- Is the metal clean or does it have preservative or lubricant oil from another process? Oil produces thick, sticky fumes that will plug up filters very quickly.
- Will operation be continuous or will there be regular breaks? If there are regular breaks built into the manufacturing process, a smaller system with self-cleaning filters will be sufficient. Continuously running machines will need larger units with heavier-duty filters to minimize maintenance down time.
Selecting the right ventilation system for the facility requires balancing the size and cost of the ventilation system against the cost of shutting down operations to clean or replace the filters. An experienced ventilation system engineer can help facilities make the right choice for the number of laser welding units, the amount and type of weld fumes produced by each, and the desired production and maintenance schedule.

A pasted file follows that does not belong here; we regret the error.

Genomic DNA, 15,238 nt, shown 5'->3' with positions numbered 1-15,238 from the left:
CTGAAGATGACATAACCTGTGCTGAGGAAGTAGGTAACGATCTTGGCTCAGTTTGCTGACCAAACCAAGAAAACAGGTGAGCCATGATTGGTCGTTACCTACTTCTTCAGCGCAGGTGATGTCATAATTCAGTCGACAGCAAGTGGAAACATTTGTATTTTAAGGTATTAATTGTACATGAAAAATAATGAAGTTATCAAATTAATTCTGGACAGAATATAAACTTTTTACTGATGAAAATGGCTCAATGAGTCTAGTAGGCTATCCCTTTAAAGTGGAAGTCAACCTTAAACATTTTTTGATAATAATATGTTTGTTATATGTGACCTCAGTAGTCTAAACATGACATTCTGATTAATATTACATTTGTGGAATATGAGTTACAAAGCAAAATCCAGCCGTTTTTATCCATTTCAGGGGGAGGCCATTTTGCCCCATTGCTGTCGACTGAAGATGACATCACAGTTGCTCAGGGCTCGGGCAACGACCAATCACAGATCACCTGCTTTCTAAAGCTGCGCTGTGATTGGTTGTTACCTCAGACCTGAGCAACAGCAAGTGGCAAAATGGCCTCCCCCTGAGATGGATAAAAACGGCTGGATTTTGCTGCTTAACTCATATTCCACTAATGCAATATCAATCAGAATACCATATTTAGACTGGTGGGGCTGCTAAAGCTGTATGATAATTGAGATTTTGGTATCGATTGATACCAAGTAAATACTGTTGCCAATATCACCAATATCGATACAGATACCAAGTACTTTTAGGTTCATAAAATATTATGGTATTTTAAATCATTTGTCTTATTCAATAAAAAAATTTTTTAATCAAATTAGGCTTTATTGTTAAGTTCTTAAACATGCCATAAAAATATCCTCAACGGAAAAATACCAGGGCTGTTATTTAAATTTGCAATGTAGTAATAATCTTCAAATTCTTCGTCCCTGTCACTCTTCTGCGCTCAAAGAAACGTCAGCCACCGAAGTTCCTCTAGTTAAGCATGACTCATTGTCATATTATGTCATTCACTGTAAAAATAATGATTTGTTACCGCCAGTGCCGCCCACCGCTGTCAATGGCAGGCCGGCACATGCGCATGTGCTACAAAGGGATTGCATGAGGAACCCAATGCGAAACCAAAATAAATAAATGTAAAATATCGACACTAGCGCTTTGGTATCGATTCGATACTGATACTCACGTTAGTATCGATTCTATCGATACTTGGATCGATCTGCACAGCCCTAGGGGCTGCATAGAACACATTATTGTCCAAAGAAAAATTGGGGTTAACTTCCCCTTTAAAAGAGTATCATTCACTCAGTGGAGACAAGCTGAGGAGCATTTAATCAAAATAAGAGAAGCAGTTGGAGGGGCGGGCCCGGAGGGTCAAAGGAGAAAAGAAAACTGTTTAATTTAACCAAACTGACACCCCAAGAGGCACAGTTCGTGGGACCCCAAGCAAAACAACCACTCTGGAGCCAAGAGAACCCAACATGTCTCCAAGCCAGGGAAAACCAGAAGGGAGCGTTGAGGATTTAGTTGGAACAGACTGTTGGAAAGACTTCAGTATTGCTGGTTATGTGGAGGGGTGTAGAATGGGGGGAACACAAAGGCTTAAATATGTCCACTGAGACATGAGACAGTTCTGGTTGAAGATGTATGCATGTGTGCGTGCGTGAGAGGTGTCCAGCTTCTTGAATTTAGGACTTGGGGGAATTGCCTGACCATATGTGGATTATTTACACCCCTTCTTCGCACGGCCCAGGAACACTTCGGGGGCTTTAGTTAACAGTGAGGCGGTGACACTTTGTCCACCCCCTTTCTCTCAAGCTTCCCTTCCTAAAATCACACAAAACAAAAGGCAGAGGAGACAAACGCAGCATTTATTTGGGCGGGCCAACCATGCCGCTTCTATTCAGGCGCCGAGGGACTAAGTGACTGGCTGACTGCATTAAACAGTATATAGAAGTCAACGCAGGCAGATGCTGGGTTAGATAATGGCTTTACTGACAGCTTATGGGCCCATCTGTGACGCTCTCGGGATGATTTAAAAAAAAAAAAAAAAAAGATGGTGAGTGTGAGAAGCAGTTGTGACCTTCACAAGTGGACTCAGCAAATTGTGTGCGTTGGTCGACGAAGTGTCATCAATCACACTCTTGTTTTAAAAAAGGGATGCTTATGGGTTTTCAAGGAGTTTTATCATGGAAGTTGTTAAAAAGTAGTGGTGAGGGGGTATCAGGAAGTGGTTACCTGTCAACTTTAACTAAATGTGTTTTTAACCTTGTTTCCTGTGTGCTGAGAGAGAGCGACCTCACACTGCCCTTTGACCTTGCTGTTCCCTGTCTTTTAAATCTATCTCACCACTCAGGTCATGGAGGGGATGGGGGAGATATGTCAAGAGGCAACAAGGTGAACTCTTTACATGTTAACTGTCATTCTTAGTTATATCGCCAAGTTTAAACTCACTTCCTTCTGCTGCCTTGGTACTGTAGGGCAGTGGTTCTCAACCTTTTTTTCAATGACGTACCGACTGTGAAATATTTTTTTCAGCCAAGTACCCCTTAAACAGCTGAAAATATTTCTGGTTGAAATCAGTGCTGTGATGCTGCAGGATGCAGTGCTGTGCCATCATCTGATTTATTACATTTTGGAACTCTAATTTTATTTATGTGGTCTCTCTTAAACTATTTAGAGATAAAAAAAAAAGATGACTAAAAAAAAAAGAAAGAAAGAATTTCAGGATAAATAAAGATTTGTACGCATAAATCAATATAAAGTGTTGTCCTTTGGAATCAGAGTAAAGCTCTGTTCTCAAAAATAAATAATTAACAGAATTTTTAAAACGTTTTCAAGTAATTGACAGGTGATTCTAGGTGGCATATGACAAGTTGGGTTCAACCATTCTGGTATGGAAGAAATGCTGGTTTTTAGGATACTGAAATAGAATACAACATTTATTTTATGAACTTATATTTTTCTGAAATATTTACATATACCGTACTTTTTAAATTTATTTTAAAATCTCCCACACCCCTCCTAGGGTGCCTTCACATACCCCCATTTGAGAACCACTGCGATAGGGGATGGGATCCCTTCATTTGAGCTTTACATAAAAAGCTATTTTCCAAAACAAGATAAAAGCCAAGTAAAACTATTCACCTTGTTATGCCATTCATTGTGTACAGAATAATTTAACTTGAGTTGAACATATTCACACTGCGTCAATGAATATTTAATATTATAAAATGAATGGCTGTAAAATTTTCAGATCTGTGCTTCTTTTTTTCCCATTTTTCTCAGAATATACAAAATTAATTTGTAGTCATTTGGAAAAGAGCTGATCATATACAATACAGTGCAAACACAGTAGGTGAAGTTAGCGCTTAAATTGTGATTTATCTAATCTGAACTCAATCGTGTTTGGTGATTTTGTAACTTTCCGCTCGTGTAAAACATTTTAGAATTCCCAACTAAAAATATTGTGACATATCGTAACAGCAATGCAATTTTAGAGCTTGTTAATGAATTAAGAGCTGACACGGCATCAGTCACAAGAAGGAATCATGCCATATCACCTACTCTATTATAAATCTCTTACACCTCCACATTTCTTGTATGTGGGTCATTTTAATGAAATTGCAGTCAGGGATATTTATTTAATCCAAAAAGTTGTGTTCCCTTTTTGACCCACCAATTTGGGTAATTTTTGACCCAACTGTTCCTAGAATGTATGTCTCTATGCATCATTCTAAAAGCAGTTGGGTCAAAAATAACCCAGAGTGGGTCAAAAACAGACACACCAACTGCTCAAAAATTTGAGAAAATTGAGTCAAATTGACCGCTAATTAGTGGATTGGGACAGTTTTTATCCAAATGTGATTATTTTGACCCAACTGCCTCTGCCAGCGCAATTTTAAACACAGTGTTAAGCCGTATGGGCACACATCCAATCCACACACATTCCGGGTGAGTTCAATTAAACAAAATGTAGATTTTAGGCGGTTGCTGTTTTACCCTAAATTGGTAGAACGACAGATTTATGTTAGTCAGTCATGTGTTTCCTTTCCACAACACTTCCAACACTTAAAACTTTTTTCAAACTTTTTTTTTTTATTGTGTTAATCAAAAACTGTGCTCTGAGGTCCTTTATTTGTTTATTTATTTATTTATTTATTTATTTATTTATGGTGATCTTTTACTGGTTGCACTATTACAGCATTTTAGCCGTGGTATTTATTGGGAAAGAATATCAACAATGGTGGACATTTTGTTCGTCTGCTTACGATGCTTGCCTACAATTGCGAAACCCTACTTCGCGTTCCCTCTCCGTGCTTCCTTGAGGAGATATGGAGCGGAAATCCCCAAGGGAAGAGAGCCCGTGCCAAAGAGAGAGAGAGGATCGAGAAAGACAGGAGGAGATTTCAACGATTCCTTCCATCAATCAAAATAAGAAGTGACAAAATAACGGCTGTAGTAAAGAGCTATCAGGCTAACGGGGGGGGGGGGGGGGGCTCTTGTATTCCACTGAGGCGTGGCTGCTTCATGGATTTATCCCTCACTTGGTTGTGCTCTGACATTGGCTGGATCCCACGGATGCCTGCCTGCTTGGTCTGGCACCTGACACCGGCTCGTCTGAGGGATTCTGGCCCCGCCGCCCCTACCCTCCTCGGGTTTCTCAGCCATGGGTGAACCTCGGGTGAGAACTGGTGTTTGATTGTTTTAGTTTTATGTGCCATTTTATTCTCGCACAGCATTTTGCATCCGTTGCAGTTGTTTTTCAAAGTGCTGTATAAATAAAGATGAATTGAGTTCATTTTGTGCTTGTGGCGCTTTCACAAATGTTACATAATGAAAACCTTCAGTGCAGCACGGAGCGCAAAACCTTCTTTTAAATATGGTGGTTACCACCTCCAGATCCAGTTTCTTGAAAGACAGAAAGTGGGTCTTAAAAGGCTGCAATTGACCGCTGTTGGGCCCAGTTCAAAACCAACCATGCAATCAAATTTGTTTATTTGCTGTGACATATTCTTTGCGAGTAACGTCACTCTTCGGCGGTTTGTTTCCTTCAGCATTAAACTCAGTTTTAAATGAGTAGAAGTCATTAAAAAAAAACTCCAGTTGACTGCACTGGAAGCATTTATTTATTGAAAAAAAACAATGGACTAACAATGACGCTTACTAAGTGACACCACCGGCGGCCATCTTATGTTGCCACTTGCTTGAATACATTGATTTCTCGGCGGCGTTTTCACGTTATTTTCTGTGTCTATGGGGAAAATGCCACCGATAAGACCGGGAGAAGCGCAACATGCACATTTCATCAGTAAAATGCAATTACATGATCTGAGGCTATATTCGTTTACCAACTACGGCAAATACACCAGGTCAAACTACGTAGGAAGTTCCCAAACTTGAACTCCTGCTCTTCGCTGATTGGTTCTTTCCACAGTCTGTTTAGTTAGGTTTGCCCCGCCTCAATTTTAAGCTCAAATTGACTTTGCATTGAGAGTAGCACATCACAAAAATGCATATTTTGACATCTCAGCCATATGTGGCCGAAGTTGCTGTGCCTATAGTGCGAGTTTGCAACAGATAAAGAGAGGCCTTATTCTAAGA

RoboVent Solutions for Laser Welding
Plaser® by RoboVent is the ventilation system best suited for laser welding operations. Also used for laser and plasma cutting, Plaser is a powerful source-capture system that takes filtration technology to new levels to maximize effectiveness and reduce maintenance time. Plaser systems feature:
- powerful, consistent air flow with high air turnover rates suitable for laser welding enclosures;
- premium filters with patented filter cleaning technologies to maximize filter life; and
- dust containment options designed for easy maintenance and reduced downtime.
RoboVent systems also feature additional safety features.
- The SafeSensor® particulate monitoring system automatically shuts down equipment if a leak is detected in the filtration system.
- The RoboVent Delta3® spark suppression system quickly extinguishes sparks created in the welding process.
Contact us today to find out how RoboVent can help you improve the safety and effectiveness of your laser welding operations.